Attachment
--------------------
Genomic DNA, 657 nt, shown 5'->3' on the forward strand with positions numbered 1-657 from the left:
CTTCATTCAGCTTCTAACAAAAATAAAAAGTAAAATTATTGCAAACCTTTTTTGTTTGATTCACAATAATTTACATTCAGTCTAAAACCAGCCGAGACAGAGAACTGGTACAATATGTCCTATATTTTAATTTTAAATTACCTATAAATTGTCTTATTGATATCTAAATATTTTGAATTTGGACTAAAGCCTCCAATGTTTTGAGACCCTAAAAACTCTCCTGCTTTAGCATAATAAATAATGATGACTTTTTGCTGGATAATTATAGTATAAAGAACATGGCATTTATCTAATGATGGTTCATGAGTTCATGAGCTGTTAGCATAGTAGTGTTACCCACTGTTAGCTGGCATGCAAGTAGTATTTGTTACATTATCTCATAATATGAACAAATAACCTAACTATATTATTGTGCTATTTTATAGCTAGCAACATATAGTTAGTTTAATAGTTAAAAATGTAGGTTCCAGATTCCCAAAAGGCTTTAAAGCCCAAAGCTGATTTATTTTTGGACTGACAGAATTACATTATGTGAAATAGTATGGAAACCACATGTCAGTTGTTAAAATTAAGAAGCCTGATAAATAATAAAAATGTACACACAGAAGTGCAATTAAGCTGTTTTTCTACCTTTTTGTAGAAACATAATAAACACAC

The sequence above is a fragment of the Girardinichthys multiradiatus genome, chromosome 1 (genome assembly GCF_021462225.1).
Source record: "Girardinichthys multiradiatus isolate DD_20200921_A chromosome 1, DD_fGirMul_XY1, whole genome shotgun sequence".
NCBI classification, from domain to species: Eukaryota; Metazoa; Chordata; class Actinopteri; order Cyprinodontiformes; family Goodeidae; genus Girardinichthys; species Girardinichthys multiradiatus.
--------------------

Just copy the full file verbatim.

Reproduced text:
Genomic DNA, 657 nt, shown 5'->3' on the forward strand with positions numbered 1-657 from the left:
CTTCATTCAGCTTCTAACAAAAATAAAAAGTAAAATTATTGCAAACCTTTTTTGTTTGATTCACAATAATTTACATTCAGTCTAAAACCAGCCGAGACAGAGAACTGGTACAATATGTCCTATATTTTAATTTTAAATTACCTATAAATTGTCTTATTGATATCTAAATATTTTGAATTTGGACTAAAGCCTCCAATGTTTTGAGACCCTAAAAACTCTCCTGCTTTAGCATAATAAATAATGATGACTTTTTGCTGGATAATTATAGTATAAAGAACATGGCATTTATCTAATGATGGTTCATGAGTTCATGAGCTGTTAGCATAGTAGTGTTACCCACTGTTAGCTGGCATGCAAGTAGTATTTGTTACATTATCTCATAATATGAACAAATAACCTAACTATATTATTGTGCTATTTTATAGCTAGCAACATATAGTTAGTTTAATAGTTAAAAATGTAGGTTCCAGATTCCCAAAAGGCTTTAAAGCCCAAAGCTGATTTATTTTTGGACTGACAGAATTACATTATGTGAAATAGTATGGAAACCACATGTCAGTTGTTAAAATTAAGAAGCCTGATAAATAATAAAAATGTACACACAGAAGTGCAATTAAGCTGTTTTTCTACCTTTTTGTAGAAACATAATAAACACAC

The sequence above is a fragment of the Girardinichthys multiradiatus genome, chromosome 1 (genome assembly GCF_021462225.1).
Source record: "Girardinichthys multiradiatus isolate DD_20200921_A chromosome 1, DD_fGirMul_XY1, whole genome shotgun sequence".
NCBI classification, from domain to species: Eukaryota; Metazoa; Chordata; class Actinopteri; order Cyprinodontiformes; family Goodeidae; genus Girardinichthys; species Girardinichthys multiradiatus.